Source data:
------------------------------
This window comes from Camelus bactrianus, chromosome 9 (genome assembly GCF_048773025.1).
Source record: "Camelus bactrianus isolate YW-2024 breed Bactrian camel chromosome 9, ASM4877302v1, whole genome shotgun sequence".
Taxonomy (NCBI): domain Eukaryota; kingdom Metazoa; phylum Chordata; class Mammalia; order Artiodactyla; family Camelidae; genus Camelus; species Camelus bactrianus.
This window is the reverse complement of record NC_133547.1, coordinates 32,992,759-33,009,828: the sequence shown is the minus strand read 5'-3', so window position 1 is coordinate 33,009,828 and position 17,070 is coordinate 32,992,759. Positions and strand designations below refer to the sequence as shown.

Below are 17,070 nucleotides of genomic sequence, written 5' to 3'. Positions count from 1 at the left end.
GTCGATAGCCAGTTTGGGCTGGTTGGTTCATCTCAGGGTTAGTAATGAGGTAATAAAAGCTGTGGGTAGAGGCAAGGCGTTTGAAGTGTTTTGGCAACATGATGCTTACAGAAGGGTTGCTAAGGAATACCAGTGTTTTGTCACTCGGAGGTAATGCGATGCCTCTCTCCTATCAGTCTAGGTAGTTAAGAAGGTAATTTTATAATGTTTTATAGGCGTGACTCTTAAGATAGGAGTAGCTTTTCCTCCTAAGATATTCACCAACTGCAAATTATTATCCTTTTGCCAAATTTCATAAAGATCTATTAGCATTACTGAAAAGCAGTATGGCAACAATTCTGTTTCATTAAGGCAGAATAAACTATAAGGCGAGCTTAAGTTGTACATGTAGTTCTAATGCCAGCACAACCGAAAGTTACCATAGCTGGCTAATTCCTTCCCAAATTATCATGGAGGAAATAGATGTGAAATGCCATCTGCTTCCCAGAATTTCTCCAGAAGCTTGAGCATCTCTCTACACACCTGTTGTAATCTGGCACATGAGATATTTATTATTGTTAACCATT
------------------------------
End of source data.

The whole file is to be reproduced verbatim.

This window comes from Camelus bactrianus, chromosome 9 (genome assembly GCF_048773025.1).
Source record: "Camelus bactrianus isolate YW-2024 breed Bactrian camel chromosome 9, ASM4877302v1, whole genome shotgun sequence".
Taxonomy (NCBI): domain Eukaryota; kingdom Metazoa; phylum Chordata; class Mammalia; order Artiodactyla; family Camelidae; genus Camelus; species Camelus bactrianus.
This window is the reverse complement of record NC_133547.1, coordinates 32,992,759-33,009,828: the sequence shown is the minus strand read 5'-3', so window position 1 is coordinate 33,009,828 and position 17,070 is coordinate 32,992,759. Positions and strand designations below refer to the sequence as shown.

Below are 17,070 nucleotides of genomic sequence, written 5' to 3'. Positions count from 1 at the left end.
GTCGATAGCCAGTTTGGGCTGGTTGGTTCATCTCAGGGTTAGTAATGAGGTAATAAAAGCTGTGGGTAGAGGCAAGGCGTTTGAAGTGTTTTGGCAACATGATGCTTACAGAAGGGTTGCTAAGGAATACCAGTGTTTTGTCACTCGGAGGTAATGCGATGCCTCTCTCCTATCAGTCTAGGTAGTTAAGAAGGTAATTTTATAATGTTTTATAGGCGTGACTCTTAAGATAGGAGTAGCTTTTCCTCCTAAGATATTCACCAACTGCAAATTATTATCCTTTTGCCAAATTTCATAAAGATCTATTAGCATTACTGAAAAGCAGTATGGCAACAATTCTGTTTCATTAAGGCAGAATAAACTATAAGGCGAGCTTAAGTTGTACATGTAGTTCTAATGCCAGCACAACCGAAAGTTACCATAGCTGGCTAATTCCTTCCCAAATTATCATGGAGGAAATAGATGTGAAATGCCATCTGCTTCCCAGAATTTCTCCAGAAGCTTGAGCATCTCTCTACACACCTGTTGTAATCTGGCACATGAGATATTTATTATTGTTAACCATT